The second snow of the week came on Thursday night, the 6th, and Friday morning, the 7th. I liked this snow covering better than first and so did Eastenn Dutch and Matthew. It proved to be an excellent sledding snow. They were our out early and eager, while Grampy and I headed out to fed hay. With overnight temperatures reaching about 18, the ground under the snow this time was indeed frozen. With about 1-2", this snow covered the ground more beautifully than the first. I captured the heifer girls with the homeplace in the background with the last of the Christmas trimmings present. That afternoon while Eastenn Dutch and I were doing school lessons inside, an unusual site caught both our eyes. Looking out a south window we noticed the Ford in an unusual spot. Grampy had gone out to start the afternoon feeding, but we could not figure why he had the tractor parked kitty-cornered half way up the steep curved lane leading to the Lacy Barn. Even though the snow still covered the ground, we knew he could not be stuck, but by taking in the situation we knew there was something not quite right. Maybe the tractor just slide a little bit and this was why it was awkwardly parked, we thought. Then Eastenn Dutch and I both recalled a day earlier in the week when the Ford tractor gave Dad some hassle. This is when the temperatures had first dropped and every time he tried to turn and drive steeper up the hill the tractor would quite on him. It did this about 6 times, but every time it started back and we were able to get the cattle feed. Since the tractor seemed to continue on, nothing more was thought about the glitch. Sure enough, the tractor had presented the same glitch, but this time the glitch turned into a problem because Grampy could not get it to start again. The Ford is our main hay feeding tractor in the winter because it has a cab and it has the rotating hydraulic hay spear attached to it. This apparatus increases our hay feeding efficiency and the cab creates a barrier in between the driver and the rain and cold. The back up tractor is the International 584, which has neither of these gadgetries. Off we went a feeding, rudimentary in style. The only aspect I like about feeding with the International 584 is the hay placement aesthetic. As each layer of the round bale has to be pushed off manually with a pitchfork, in an up and over motion, that loose hay then can be placed in a continual long row that the cattle line up to and follow like the yellow brick road. Another favorite configuration has the appearance of long mini rows that run perpendicular to the tractor spear with a new mini row placed each time the tractor moves forward. Most importantly, making sure one leaves at least two cow's length worth of space in between each long mini row so that cattle can eat from each row's long side without manuring on the hay or hustling and bustling their rumps. Interestingly enough, after Dad resourced his Ford tractor manual, gathered filter changing supplies, and headed out to work on the tractor it magically started up again. With that, on he and Eastenn Dutch drove and it has been starting up and running ever since. In reality, the fuel filter is due a change and more than likely that mixed with the colder temperatures is the source point of the tractor glitch. Who knows when it will strike again?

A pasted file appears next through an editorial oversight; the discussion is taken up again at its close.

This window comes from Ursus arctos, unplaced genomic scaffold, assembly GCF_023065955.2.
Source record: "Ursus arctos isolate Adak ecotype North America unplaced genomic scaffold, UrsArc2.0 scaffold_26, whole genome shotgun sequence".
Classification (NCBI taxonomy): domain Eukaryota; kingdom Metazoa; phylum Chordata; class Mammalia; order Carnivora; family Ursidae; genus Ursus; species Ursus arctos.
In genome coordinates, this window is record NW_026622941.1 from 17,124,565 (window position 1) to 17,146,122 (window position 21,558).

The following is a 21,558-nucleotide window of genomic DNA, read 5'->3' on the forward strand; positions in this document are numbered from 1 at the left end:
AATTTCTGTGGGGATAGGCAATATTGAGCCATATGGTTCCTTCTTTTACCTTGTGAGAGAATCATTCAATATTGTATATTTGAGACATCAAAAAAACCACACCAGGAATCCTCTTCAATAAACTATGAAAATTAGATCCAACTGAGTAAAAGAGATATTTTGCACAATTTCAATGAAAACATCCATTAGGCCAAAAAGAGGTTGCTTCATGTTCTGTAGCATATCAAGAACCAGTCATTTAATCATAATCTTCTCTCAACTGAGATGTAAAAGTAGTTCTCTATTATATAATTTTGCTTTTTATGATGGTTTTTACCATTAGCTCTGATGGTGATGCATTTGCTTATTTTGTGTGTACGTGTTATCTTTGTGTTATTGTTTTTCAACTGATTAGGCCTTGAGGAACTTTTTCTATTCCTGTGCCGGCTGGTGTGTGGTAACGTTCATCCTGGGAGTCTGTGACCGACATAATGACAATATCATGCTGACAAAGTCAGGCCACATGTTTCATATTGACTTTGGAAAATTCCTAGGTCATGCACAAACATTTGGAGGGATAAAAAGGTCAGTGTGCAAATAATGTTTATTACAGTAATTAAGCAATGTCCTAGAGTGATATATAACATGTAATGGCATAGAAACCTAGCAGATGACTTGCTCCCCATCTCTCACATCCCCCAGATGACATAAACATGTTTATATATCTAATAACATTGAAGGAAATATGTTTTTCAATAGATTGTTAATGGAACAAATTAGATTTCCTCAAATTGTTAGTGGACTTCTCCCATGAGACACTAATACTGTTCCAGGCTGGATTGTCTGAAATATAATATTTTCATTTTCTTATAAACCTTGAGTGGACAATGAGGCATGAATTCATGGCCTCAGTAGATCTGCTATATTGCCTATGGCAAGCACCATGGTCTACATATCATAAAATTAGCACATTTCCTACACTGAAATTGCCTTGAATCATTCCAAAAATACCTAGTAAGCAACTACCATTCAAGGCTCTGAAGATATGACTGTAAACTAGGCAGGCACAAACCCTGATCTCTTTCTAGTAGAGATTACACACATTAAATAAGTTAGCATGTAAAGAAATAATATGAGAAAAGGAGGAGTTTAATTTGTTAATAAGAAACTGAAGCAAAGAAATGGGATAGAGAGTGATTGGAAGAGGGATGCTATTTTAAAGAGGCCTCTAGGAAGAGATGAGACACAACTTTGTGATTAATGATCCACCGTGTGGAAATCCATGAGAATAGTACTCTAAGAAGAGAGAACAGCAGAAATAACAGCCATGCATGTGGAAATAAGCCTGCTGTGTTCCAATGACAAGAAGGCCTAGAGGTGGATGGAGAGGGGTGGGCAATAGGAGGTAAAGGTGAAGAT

By the end of the week, the snow turned back to soggy rain, .9" worth. This added with the melted snow created an accumulated deposit that the ground's soil did not want to accept, but because the temperatures dropped overnight to 22 it made the saturated ground seem bearable.

In closing, The cattle really enjoyed their free choice mineral/nutrient supplement of Thorvin Icelandic Kelp, Redmond Salt, and Diatomaceous Earth for the 2021 season. Every animal on the place had access to this mix all year. All herds combined ended up consuming 1,950 lbs of Kelp, 1,950 lbs of Redmond Salt, and about 350 lbs of DE. With the closing of the past year and the coming of the new it was time for us to make our yearly purchase again. This time we decided to purchase a 2,200 lb tote of Thorvin Icelandic Kelp and a 2,500 lb pallet of Redmond Beef Mineral Mix. On a nice clear day, we sent Matthew all the way up to Waynesboro, VA, a full days round trip drive, to pick up the supplies. He returned after dark, and we met him out at the barn so he could pull in the center hallway in case it drizzled overnight. We knew the following day would entail unloading the pallets. For us, we decided the best way to handle the bulk kelp was to go ahead and distribute it into 25 lb portions into a stockpile of saved bags. It always feels good to save something that in the end gets appointed for a new job. We came up with a good system of working and got to it. I think it took us about 3 hours to complete the task. By the end we were living and breathing plums of Kelp I think. When we walked into the house, Nanna sure picked up on our seafaring odor. I am excited about the addition of the Redmond Beef Mineral Mix. It contains the same great trace mineral ancient sea salt as the Redmond 10 Fine that we used in 2021, but is additionally fortified with some extras like phosphorus, calcium, selenium, magnesium, cobalt, copper, iodine, zinc, and Vitamins A, D, & E. Both this and the Kelp should be about the best organic/OMRI listed free choice supplement mix that we could offer the cattle. There are no grain fillers or artificial ingredients, plus the added perk of high bioavailability.

That wraps up the Foothill Frolic Farm's weekly Farm Post for the first week of East TN farming glance.

Until next time, Eat Well and Be Well,

Allison Mills Neal